The process of closing off a flue is relatively straightforward. Unfortunately, more often than not it is done is a very shoddy way, which simply stores up problems for the future. That was the case for one very unluckily family recently when an incident involving their disused flue hit the headlines. More of that further down…
The main thing to remember is that closing off a flue properly is not difficult, as you’ll see below in my step by step guide
Step One – Get The Chimney Swept
It’s important that any lingering soot or debris is fully removed from a flue before it is closed off. There are a number of reasons. Soot is not only acidic, but it also absorbs moisture. This can lead to horrible black marks penetrating through the chimney breast and leaving an unsightly mess on your plaster, wallpaper and brickwork. Soot also remains highly flammable. There was actually a case in Wigan in 2018 where soot in a closed off flue caused a chimney fire because of heat transfer from some spot lights! So you can now see why it pays to get the flue swept.
Step Two – Choose A Suitable Terminal
This is particularly important if you have an open chimney pot, as they allow not just water, but also wildlife into the property. I’ve lost count of the number of times a homeowner has called me up over a bird which has fallen down a disused chimney, only to there is no way of getting to it other than to break into the chimney breast. Prevention is better than cure, so make sure your flue is adequately protected from unwanted visitors. There’s plenty of options to choose from, such as stainless steel caps to ‘pepperpot’ terracotta inserts, so ask your local sweep.
Step 3 – Decide How It’s Going To Look Inside
There’s a number of options for this. You could have the fireplace removed – remember that if it is a gas appliance then you must ensure this is done by a Gas Safe registered engineer. It is illegal for other persons to tamper with a gas appliance in this way.
Once the fireplace is removed, you could simply replace it with an electric effect fire, or fill in the hole to create a blank chimney breast. I’d always advise an air vent in this case as again it will help stop damp.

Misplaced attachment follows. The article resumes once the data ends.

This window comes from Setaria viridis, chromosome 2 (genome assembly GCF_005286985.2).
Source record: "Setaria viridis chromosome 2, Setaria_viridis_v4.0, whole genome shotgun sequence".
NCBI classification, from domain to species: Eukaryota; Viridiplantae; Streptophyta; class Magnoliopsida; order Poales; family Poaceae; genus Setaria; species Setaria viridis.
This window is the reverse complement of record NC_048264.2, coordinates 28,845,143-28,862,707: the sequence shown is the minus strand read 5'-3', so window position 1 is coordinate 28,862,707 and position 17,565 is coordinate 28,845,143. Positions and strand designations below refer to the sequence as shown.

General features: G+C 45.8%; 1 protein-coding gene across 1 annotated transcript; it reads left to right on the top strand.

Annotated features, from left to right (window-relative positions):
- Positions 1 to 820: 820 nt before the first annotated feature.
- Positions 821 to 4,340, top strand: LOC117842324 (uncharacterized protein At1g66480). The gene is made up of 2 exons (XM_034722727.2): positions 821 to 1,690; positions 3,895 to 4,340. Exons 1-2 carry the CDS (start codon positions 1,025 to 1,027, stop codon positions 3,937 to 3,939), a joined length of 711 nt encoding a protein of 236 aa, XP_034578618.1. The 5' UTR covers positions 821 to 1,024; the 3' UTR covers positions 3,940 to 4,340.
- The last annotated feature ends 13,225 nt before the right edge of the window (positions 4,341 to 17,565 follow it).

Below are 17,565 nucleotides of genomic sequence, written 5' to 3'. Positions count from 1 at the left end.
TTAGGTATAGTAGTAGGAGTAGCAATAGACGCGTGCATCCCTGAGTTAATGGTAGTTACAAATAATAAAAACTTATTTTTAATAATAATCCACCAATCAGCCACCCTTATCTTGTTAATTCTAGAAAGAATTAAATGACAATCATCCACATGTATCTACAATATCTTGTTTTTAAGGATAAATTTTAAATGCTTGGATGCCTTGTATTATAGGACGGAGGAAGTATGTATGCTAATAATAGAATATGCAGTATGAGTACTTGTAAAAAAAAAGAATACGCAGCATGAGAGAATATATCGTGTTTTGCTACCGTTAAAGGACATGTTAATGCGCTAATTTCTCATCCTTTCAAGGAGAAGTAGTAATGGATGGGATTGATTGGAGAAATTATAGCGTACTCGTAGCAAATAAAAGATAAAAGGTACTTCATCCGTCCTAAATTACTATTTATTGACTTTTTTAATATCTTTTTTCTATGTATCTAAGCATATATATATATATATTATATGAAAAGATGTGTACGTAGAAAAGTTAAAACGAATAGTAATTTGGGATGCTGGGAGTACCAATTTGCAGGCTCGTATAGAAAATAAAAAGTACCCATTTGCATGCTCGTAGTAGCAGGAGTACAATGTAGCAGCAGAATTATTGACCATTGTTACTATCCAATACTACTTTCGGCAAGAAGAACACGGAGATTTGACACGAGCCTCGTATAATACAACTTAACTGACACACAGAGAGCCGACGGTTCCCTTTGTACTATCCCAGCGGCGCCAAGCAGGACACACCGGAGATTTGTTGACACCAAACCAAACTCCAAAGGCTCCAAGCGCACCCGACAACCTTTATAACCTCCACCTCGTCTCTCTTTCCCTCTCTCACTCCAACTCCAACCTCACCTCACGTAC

If room is at a premium, you could use the fireplace recess for storage, however I would advise that access to the flue is blocked off in some way. The best way is to have it boarded off with suitable materials, but have an access hatch in it if the flue needs to be inspected or swept again in the future.
The key thing to remember in this is that, even if your flue is not in use, it can continue to give you issues as it deteriorates with age. This leads to mortar falling internally (which is why i advise an access hatch if you are keeping the recess open). The only way to counteract this is to have the entire flue taken down altogether. This is expensive, in some cases impossible due to the way they are constructed. It also takes away the option of either you, or a future owner, having a fireplace put back in at some point.
My advice is to keep the flue in situ but have it well vented. Air will need to pass through the system. This will not only help stop damp, but also go some way to eradicating the ‘musty’ smell all old flues have.
Properly done, a closed off flue shouldn’t give you too many future problems. Done badly, it could be quite costly over the long term.
Mr Soot Chimney Sweep is a HETAS Approved Sweep, and member of the Guild of Master Chimney Sweeps, offering a professional and friendly chimney sweep and stove service in Wigan, Stockport, St Helens, Ormskirk, Chorley and surrounding areas. Book Mr Soot online or call 07724 311 992.